Observations and Reflections Made in the Course of a Journey through France, Italy, and Germany, Vol. I eBook

This eBook from the Gutenberg Project consists of approximately 251 pages of information about Observations and Reflections Made in the Course of a Journey through France, Italy, and Germany, Vol. I.

But it is almost time to talk of the Rialto, said to be the finest single arch in Europe, and I suppose it is so; very beautiful too when looked on from the water, but so dirtily kept, and deformed with mean shops, that passing over it, disgust gets the better of every other sensation.  The truth is, our dear Venetians are nothing less than cleanly; St. Mark’s Place is all covered over in a morning with chicken-coops, which stink one to death; as nobody I believe thinks of changing their baskets:  and all about the Ducal palace is made so very offensive by the resort of human creatures for every purpose most unworthy of so charming a place, that all enjoyment of its beauties is rendered difficult to a person of any delicacy; and poisoned so provokingly, that I do never cease to wonder that so little police and proper regulation are established in a city so particularly lovely, to render her sweet and wholesome.  It was at the Rialto that the first stone of this fair town was laid, upon the twenty-fifth of March, as I am told here, with ideal reference to the vernal equinox, the moment when philosophers have supposed that the sun first shone upon our earth, and when Christians believe that the redemption of it was first announced to her within whose womb it was conceived.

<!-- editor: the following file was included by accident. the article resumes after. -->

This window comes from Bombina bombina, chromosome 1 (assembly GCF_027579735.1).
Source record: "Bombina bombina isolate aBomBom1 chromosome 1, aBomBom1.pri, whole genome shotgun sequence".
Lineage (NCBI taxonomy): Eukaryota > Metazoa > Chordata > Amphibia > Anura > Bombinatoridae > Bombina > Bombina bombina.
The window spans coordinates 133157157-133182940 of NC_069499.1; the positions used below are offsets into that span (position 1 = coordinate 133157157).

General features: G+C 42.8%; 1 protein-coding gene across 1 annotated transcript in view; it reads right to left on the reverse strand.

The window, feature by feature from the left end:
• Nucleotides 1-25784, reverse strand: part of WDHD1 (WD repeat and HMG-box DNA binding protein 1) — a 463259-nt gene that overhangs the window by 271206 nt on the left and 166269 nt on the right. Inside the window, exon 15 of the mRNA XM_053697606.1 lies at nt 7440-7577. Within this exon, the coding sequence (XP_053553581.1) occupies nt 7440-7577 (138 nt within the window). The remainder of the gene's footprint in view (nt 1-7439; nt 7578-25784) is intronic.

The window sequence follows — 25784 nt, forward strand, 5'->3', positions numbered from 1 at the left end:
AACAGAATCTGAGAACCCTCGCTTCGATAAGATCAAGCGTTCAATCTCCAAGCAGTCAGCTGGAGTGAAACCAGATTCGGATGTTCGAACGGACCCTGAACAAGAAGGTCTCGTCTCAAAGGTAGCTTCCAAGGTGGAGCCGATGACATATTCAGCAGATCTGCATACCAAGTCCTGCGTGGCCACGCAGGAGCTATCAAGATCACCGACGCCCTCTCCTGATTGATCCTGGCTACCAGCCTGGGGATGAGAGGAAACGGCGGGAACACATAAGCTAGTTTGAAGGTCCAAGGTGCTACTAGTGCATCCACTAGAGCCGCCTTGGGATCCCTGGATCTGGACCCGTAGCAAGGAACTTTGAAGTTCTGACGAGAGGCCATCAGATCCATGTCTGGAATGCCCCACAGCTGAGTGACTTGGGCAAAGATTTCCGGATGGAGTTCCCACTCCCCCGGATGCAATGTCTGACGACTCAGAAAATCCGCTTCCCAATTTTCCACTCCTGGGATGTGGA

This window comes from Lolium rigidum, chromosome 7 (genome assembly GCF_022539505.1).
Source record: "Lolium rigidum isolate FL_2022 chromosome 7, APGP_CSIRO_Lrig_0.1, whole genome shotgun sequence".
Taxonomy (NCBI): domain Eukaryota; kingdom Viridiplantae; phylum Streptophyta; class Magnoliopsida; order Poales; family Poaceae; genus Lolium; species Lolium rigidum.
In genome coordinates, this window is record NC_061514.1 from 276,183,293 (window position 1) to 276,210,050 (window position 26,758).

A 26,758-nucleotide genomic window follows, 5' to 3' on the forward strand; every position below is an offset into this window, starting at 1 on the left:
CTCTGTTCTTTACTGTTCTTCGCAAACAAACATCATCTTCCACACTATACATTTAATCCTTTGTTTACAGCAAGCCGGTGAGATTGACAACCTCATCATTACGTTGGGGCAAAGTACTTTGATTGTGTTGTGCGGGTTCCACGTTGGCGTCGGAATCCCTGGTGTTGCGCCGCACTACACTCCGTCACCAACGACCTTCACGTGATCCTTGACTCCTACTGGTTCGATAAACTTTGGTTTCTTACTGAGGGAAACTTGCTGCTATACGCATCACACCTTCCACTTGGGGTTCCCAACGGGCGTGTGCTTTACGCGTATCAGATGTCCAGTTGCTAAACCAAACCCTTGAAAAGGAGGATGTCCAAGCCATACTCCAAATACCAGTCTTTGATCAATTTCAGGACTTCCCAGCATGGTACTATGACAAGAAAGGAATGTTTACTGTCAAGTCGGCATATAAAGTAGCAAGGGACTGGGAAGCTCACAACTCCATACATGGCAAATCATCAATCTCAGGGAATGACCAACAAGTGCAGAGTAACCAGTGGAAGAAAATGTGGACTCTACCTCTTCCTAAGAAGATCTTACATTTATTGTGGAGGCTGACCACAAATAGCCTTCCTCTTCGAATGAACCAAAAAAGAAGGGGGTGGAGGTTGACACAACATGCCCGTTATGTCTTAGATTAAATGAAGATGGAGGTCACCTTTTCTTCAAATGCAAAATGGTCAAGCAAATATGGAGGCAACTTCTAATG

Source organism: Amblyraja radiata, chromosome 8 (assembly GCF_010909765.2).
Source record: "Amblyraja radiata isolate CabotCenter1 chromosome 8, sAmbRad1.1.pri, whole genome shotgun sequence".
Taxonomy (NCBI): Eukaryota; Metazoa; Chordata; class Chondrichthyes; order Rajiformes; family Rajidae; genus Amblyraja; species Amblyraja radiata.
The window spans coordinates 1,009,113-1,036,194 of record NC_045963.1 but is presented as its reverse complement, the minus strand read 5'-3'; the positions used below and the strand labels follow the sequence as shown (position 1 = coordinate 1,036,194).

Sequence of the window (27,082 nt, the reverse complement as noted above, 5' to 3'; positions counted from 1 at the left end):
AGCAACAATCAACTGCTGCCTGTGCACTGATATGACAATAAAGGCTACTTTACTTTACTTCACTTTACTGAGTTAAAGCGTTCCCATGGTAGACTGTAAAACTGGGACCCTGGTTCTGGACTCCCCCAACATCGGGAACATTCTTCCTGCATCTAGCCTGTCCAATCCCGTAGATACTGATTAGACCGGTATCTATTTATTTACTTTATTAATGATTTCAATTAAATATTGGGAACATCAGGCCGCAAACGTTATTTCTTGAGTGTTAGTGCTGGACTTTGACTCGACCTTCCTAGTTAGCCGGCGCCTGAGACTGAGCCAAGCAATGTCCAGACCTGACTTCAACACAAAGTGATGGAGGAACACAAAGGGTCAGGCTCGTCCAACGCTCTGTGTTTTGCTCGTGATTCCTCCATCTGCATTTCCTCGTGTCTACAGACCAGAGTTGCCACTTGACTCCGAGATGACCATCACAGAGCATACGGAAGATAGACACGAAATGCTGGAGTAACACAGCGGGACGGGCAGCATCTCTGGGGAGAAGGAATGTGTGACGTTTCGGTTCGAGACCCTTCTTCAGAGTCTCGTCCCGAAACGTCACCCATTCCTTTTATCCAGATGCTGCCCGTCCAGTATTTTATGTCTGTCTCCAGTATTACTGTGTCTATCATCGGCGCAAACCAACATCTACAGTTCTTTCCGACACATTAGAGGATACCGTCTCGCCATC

The name of Venice has been variously accounted for; but I believe our ordinary people in England are nearest to the right, who call it Venus in their common discourse; as that goddess was, like her best beloved seat of residence, born of the sea’s light froth, according to old fables, and partook of her native element, the gay and gentle, not rough and boisterous qualities.  It is said too, and I fear with too much truth, that there are in this town some permitted professors of the inveigling arts, who still continue to cry Veni etiam, as their ancestors did when flying from the Goths they sought these sands for refuge, and gave their lion wings.  Till once well fixed, they kindly called their continental neighbours round to share their liberty, and to accept that happiness they were willing to bestow and to diffuse; and from this call—­this Veni etiam it is, that the learned men among them derive the word Venetia.

I have asked several friends about the truth of what one has been always hearing of in England, that the Venetian gondoliers sing Tasso and Ariosto’s verses in the streets at night; sometimes quarrelling with each other concerning the merit of their favourite poets; but what I have been told since I came here, of their attachment to their respective masters, and secrecy when trusted by them in love affairs, seems far more probable; as they are proud to excess when they serve a nobleman of high birth, and will tell you with an air of importance, that the house of Memmo, Monsenigo, or Gratterola, has been served by their ancestors for these eighty or perhaps a hundred years; transmitting family pride thus from generation to generation;

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Observations and Reflections Made in the Course of a Journey through France, Italy, and Germany, Vol. I from Project Gutenberg. Public domain.
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